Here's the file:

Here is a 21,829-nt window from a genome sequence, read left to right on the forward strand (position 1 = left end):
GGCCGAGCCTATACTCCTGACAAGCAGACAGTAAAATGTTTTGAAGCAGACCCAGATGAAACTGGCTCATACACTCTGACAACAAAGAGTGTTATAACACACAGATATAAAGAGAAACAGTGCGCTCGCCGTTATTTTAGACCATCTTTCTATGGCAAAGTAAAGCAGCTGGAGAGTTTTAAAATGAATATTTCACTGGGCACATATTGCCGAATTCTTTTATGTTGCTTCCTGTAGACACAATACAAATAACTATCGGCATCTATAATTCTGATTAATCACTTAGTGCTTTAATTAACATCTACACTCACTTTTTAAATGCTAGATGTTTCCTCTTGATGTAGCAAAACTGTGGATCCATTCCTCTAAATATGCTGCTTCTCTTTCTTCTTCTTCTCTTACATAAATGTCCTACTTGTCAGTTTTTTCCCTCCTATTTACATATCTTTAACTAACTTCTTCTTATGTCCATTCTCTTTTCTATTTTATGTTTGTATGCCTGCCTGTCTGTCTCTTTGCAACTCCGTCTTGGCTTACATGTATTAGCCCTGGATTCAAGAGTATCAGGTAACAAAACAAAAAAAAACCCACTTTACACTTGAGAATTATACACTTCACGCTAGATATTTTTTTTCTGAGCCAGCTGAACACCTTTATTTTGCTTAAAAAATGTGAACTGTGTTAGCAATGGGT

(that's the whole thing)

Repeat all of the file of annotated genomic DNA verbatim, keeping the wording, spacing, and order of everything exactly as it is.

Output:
Here is a 21,829-nt window from a genome sequence, read left to right on the forward strand (position 1 = left end):
GGCCGAGCCTATACTCCTGACAAGCAGACAGTAAAATGTTTTGAAGCAGACCCAGATGAAACTGGCTCATACACTCTGACAACAAAGAGTGTTATAACACACAGATATAAAGAGAAACAGTGCGCTCGCCGTTATTTTAGACCATCTTTCTATGGCAAAGTAAAGCAGCTGGAGAGTTTTAAAATGAATATTTCACTGGGCACATATTGCCGAATTCTTTTATGTTGCTTCCTGTAGACACAATACAAATAACTATCGGCATCTATAATTCTGATTAATCACTTAGTGCTTTAATTAACATCTACACTCACTTTTTAAATGCTAGATGTTTCCTCTTGATGTAGCAAAACTGTGGATCCATTCCTCTAAATATGCTGCTTCTCTTTCTTCTTCTTCTCTTACATAAATGTCCTACTTGTCAGTTTTTTCCCTCCTATTTACATATCTTTAACTAACTTCTTCTTATGTCCATTCTCTTTTCTATTTTATGTTTGTATGCCTGCCTGTCTGTCTCTTTGCAACTCCGTCTTGGCTTACATGTATTAGCCCTGGATTCAAGAGTATCAGGTAACAAAACAAAAAAAAACCCACTTTACACTTGAGAATTATACACTTCACGCTAGATATTTTTTTTCTGAGCCAGCTGAACACCTTTATTTTGCTTAAAAAATGTGAACTGTGTTAGCAATGGGT